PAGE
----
SPIO-enhanced MRI is more accurate than nonenhanced MRI for the detection of focal hepatic lesions, and combined analysis of non-enhanced and SPIO-enhanced images is more accurate in the characterization of focal hepatic lesions than review of SPIO-enhanced images alone (9). In one early multicenter trial, Feridex -enhanced T2-weighted images revealed additional lesions not seen on unenhanced images in 27% of cases and additional lesions not seen by conventional (non-spiral) computed tomography (CT) scans in 40%; the additional information would have changed therapy in 59% of cases (10). The detection of metastases is apparently improved with SPIO agent, as well as cholangiocellular carcinoma, due to the absence of Kupffer cells within these lesions. Undifferentiated HCC usually demonstrate no change in signal intensity when compared with T2/T2*-weighted images in unenhanced and SPIO-enhanced imaging. This leads to an improvement in the contrast-to-noise ratio of the lesion with subsequent improvement of demarcation as well as visualization and an increased detection rate for HCC. On the other hand, lesions that contain reticuloendothelial cells, such as focal nodular hyperplasia, may become isointense to normal liver because of a decreased lesion-to-liver contrast ratio (11). A questionable focal nodular hyperplasia may be confirmed on SPIO enhanced MR. However, because of the relative inconsistency in the amount of reticuloendothelial cells in focal nodular hyperplasia and hepatic adenoma, cares should be taken with such clinical use.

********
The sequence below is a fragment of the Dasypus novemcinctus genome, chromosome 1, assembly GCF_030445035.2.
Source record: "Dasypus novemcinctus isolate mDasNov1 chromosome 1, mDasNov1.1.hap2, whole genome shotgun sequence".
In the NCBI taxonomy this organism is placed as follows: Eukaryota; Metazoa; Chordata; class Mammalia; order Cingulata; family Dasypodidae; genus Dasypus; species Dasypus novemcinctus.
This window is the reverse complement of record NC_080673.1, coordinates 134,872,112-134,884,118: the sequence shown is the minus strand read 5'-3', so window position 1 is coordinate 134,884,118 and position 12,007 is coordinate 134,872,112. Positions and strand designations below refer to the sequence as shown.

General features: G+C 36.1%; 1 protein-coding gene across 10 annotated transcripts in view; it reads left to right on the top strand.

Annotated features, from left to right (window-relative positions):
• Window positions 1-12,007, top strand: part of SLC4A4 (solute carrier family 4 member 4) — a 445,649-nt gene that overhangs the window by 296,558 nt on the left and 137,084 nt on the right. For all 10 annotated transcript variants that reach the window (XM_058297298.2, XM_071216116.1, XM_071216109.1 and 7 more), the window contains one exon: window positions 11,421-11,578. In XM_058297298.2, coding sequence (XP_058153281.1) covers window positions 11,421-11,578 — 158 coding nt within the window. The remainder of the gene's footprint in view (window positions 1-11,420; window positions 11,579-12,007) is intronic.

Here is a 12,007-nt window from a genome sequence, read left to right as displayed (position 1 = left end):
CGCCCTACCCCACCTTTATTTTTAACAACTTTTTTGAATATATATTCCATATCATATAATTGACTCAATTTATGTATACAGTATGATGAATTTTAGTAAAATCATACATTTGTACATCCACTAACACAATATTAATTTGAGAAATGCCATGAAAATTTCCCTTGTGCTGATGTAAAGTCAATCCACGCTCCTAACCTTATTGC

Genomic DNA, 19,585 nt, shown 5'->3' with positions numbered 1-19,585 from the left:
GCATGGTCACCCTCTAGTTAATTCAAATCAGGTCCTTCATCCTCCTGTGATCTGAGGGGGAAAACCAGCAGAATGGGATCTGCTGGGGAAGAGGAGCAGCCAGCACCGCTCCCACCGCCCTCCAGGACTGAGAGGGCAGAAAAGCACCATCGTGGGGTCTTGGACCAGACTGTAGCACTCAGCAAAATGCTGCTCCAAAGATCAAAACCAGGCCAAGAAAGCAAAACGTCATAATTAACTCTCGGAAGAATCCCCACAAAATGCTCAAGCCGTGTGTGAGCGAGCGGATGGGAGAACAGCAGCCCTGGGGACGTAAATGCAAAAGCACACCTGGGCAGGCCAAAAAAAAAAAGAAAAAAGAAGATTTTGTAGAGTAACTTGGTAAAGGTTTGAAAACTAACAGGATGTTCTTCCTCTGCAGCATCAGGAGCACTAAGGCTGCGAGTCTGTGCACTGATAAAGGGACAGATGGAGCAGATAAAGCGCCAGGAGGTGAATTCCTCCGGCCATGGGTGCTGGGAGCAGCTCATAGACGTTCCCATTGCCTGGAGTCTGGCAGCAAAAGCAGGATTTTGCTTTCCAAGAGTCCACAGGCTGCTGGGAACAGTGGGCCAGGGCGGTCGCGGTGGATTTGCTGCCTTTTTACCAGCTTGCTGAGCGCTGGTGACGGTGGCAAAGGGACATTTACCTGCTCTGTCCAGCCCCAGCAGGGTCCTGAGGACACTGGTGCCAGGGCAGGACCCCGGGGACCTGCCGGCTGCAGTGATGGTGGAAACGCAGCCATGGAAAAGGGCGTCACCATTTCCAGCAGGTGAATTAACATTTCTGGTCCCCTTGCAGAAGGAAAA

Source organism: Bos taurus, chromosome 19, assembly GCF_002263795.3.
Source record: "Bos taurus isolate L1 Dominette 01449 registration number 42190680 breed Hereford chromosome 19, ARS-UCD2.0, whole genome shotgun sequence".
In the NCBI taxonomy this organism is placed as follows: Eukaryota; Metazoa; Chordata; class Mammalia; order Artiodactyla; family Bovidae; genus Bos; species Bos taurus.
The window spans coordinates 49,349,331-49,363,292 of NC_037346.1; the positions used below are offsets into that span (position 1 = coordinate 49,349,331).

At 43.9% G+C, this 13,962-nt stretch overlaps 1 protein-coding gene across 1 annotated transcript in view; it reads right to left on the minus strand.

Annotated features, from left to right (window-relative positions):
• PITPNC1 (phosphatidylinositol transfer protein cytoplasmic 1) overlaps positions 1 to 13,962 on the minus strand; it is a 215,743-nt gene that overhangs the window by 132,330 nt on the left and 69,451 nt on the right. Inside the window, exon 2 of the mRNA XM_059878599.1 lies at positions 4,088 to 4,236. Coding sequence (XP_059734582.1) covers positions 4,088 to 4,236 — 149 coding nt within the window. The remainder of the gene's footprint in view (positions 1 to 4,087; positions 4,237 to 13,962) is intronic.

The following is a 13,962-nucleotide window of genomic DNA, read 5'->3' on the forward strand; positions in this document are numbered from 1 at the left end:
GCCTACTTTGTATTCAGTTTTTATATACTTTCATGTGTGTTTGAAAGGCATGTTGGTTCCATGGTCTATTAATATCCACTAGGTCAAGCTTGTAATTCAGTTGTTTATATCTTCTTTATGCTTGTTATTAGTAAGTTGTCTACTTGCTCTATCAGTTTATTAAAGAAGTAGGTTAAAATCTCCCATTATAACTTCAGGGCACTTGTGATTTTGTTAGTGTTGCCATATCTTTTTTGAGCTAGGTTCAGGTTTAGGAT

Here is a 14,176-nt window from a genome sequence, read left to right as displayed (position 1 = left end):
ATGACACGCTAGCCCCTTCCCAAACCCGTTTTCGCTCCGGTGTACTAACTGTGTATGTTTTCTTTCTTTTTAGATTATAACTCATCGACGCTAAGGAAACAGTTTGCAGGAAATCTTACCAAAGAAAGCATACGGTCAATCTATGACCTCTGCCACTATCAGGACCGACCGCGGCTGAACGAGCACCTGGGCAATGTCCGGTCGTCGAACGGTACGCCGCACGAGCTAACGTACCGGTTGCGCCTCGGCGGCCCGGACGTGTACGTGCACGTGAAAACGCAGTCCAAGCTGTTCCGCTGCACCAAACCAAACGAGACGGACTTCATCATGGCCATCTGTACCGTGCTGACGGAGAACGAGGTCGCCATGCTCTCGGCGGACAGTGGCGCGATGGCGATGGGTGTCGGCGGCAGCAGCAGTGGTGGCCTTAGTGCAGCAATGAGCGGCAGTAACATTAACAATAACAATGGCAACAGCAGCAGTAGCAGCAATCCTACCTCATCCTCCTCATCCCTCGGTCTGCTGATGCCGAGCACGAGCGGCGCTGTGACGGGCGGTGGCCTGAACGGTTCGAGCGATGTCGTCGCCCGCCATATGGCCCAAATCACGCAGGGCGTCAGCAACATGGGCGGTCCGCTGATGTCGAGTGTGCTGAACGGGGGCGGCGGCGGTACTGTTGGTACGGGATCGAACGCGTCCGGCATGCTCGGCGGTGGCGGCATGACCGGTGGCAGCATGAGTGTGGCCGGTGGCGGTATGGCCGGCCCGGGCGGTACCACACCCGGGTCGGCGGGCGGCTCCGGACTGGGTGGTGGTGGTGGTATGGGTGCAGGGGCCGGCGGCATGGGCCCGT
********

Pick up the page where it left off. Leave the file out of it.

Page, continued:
Differentiation between HCC and dysplastic nodules (DN) is of great importance for the early and precise treatment of HCC in cirrhotic liver. One study reported that the ratio of the intensity of tumorous lesion to that of nontumorous area on SPIO-enhanced MR images (SPIO intensity ratio) correlated inversely with Kupffer-cell-count ratio in HCCs and dysplastic nodules, and increased as the degree of differentiation of HCCs decreased, indicating that the uptake of SPIO in HCCs decreased as the degree of differentiation of HCCs declined (12). Phagocytic activity might overlap among some borderline lesions. One study found no significant difference in number of Kupffer cells between well-differentiated HCC and surrounding liver tissue (13). Tanimoto et al. (8) reported that some welldifferentiated HCC exhibited signal decrease similar to the surrounding liver on T2W-FSE images, but less signal decrease than surrounding liver on T2*W-GRE images. Conversely, DNs exhibited strong decrease in signal on both T2W and T2*W images. In well-differentiated HCC, Kupffer cell density would be maintained but Kupffer cell function could be reduced compared to surrounding liver. One criterion, of a threshold signal loss of 10% on SPIO enhanced MR images, had been proposed to distinguish benign from malignant lesions (sensitivity 88%, specificity 89%) by receiver operating characteristic analysis (14).